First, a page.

Brainbench perl test?

Jasper jaspermccrea at
Tue Sep 4 15:07:20 BST 2012

On 4 September 2012 14:38, Will Crawford <billcrawford1970 at> wrote:
> On 4 September 2012 14:27, Jasper <jaspermccrea at> wrote:
>> On 4 September 2012 14:12, Piers Cawley
>> <pdcawley-london.0dd185 at> wrote:
> ...
>>> Or, in an attempt to really drive it home:
>>>     blarg(n) is equal to blarg( n - 1 ) * 2  +  blarg( n - 2 )
>>> There you go. Not the Fibonacci sequence, but still a recursive
>>> definition, trivially implementable with a recursive condition given a
>>> couple more bits of knowledge (the values of blarg(0) and blarg(1)).
>> Aha! A couple more bits of knowledge. Now my machine can stop dying
>> when I run my program.
>> The question as originally described is a starting point to deciding
>> if someone can think logically, but it does not fully describe the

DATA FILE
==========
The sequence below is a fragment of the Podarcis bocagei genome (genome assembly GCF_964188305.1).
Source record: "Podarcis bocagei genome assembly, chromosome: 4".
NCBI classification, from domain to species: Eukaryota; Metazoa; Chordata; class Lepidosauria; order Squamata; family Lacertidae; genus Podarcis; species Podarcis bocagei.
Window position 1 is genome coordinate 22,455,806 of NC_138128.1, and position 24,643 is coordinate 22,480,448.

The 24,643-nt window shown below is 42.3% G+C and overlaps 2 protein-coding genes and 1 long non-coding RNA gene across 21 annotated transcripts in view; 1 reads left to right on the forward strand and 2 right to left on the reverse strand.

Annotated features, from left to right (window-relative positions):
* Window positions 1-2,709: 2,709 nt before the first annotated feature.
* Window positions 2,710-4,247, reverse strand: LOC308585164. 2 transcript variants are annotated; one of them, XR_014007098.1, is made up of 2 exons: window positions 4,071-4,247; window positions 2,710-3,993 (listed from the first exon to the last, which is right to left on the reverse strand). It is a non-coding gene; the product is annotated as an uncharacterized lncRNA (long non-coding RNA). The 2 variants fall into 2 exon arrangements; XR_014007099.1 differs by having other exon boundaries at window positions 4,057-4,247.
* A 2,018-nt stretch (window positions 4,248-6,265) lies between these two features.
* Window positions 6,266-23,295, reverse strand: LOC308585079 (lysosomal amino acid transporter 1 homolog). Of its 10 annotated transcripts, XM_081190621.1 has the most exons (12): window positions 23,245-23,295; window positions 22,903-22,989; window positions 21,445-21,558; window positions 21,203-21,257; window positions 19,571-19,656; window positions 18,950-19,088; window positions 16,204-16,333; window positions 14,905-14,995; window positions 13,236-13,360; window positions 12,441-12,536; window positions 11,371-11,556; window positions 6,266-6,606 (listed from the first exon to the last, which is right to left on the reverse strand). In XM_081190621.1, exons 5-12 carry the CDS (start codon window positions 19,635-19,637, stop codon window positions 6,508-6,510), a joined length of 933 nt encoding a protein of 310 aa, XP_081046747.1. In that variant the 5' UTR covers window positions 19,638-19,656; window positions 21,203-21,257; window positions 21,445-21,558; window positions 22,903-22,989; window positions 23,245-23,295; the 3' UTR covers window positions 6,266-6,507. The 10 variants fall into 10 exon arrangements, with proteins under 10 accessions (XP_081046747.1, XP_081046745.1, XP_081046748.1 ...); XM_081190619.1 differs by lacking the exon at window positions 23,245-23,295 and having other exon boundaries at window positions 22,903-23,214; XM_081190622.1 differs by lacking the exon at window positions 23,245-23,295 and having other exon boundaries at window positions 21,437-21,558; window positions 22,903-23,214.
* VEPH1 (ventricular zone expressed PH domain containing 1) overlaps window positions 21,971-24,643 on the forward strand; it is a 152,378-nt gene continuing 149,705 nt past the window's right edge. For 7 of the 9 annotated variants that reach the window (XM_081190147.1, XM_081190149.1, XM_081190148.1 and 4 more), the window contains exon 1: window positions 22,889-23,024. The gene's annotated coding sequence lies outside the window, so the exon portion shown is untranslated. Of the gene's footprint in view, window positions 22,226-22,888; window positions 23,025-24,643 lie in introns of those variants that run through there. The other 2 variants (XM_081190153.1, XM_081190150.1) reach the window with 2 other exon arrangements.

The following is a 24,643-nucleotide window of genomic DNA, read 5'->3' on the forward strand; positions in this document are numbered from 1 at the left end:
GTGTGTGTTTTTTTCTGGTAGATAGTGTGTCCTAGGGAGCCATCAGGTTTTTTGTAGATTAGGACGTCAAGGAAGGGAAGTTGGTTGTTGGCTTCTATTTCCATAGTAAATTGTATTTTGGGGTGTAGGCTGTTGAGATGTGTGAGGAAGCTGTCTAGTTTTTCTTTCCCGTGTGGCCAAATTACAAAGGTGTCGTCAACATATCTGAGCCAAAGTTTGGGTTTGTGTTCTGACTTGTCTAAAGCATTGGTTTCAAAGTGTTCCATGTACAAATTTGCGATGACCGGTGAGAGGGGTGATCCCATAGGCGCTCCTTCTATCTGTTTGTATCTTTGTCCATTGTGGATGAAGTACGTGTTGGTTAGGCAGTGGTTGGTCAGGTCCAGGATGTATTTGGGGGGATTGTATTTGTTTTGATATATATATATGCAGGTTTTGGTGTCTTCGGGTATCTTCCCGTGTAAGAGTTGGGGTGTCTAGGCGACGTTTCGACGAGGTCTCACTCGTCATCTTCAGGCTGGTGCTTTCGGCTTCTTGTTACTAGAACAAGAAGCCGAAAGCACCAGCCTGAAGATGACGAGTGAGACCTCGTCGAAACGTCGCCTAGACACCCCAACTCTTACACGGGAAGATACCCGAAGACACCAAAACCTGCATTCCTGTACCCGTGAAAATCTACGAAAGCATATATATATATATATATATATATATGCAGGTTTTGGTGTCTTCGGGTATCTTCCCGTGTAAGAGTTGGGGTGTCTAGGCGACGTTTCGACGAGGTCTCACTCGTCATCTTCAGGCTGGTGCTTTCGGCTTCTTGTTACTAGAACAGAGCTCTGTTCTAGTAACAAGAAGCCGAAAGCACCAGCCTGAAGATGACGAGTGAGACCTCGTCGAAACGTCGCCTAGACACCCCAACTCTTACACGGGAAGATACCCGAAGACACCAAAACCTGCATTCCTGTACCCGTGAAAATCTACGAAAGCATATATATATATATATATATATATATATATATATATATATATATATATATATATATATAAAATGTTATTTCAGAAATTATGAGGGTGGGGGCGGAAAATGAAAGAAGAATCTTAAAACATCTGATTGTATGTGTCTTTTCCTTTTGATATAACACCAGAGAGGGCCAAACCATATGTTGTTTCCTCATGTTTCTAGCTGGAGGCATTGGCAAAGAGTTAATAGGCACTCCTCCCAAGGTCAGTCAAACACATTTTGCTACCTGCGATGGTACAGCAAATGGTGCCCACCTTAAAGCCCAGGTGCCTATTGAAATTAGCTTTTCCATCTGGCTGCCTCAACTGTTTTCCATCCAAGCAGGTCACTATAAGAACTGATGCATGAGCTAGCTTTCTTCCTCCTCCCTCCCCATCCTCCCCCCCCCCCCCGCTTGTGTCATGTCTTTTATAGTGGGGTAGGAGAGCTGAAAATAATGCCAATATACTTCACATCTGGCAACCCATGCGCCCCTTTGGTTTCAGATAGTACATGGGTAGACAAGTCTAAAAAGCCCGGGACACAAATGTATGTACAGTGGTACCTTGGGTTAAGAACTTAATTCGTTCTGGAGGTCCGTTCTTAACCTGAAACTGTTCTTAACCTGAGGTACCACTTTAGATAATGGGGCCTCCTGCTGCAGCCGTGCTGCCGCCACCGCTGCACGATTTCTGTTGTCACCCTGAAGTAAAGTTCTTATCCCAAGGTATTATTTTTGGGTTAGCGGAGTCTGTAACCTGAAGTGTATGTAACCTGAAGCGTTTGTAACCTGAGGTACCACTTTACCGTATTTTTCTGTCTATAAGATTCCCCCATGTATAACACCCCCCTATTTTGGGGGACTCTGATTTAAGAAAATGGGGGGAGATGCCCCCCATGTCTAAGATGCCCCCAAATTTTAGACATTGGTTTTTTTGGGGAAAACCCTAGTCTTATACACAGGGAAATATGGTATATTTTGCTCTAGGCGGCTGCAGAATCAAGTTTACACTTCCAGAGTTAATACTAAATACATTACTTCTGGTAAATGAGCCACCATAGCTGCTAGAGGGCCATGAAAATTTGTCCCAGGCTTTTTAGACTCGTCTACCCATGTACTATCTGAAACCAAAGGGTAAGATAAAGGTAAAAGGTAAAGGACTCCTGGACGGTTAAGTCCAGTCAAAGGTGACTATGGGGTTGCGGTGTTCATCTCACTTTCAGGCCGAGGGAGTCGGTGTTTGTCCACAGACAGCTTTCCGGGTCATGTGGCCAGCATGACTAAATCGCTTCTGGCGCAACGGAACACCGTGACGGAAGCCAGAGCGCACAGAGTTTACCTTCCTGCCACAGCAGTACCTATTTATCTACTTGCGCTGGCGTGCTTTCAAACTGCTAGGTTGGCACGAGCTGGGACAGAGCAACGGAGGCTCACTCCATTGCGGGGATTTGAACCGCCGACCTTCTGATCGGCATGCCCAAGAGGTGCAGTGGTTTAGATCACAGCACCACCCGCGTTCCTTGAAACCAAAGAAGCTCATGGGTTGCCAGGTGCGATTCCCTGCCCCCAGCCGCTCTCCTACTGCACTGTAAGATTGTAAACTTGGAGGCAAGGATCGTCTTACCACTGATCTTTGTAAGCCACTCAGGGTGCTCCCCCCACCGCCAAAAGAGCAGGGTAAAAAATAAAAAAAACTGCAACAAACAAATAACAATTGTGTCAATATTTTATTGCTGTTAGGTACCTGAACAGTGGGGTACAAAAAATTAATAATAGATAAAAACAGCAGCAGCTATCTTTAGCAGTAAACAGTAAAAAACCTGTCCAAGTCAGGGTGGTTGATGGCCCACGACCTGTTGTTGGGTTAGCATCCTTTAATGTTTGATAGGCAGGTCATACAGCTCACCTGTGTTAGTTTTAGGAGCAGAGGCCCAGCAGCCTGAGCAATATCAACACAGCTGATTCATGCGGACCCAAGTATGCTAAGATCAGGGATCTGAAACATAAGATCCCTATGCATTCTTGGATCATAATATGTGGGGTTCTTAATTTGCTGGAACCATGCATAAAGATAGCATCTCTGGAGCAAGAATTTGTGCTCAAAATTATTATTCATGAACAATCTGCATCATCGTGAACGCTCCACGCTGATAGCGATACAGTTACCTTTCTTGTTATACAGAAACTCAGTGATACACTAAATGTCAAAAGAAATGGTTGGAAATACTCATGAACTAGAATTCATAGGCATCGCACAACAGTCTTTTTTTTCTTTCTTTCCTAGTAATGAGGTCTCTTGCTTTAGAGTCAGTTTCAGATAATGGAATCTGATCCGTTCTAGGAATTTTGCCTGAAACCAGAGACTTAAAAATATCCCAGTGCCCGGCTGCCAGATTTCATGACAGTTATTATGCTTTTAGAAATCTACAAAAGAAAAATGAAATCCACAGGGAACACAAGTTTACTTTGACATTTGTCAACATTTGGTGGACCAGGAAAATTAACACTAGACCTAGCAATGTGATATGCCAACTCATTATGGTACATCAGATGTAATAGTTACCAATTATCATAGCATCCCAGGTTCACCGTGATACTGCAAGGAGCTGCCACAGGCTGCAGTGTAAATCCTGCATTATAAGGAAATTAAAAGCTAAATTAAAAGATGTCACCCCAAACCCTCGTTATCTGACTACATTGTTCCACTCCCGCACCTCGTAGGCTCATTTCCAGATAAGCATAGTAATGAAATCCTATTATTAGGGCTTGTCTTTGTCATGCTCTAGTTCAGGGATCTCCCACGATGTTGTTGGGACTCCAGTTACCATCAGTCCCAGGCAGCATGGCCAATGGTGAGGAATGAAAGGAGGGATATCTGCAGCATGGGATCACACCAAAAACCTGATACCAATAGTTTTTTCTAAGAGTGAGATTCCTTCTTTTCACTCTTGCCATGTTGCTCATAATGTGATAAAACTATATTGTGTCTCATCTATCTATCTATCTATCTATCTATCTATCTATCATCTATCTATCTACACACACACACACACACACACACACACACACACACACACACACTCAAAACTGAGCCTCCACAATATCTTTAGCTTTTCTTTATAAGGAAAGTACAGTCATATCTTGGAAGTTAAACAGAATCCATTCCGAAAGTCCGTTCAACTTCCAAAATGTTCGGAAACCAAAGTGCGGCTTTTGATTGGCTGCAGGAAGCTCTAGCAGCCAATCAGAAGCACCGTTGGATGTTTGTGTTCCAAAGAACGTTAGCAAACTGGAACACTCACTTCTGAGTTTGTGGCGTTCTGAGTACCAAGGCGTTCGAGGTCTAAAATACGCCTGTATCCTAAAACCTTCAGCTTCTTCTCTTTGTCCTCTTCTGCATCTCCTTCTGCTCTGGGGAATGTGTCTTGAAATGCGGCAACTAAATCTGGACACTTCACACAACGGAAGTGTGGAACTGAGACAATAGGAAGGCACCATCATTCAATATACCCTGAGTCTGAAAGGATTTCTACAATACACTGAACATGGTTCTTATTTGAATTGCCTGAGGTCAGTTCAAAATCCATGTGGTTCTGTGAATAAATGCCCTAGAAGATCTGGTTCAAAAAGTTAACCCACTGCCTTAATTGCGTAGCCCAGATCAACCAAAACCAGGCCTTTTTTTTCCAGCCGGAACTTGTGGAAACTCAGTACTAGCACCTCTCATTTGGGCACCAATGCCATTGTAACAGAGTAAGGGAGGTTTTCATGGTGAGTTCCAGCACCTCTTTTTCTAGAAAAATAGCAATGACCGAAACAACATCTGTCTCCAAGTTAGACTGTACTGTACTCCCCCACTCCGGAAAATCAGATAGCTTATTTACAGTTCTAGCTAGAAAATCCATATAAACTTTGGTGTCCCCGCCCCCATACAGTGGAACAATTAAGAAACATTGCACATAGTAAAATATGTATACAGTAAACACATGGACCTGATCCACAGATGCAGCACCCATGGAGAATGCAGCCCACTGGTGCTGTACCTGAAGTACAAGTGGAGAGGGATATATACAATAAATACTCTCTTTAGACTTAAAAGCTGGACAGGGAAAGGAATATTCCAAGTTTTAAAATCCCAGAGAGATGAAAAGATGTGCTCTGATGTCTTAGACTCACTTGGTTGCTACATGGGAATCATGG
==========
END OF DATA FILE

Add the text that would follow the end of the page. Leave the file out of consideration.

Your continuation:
>> problem.
> The point most of us are trying to make is that a programmer who
> doesn't *ask* you for those "bits of knowledge" hasn't understood the
> question sufficiently :)

I think that that is probably what most of us are thinking, but the
wording that I quoted in my previous post made me wonder.

If someone said to me in an interview this is the problem, that's all
you need to know, then when I coded it and said I did exactly what you
asked for but it obviously doesn't work and then they said oh, but of
course you should have known this and you should have known that, go
ahead and put those things in the program, too, I would say JHC this
is exactly the same crap as the job I'm in, why would I want to come


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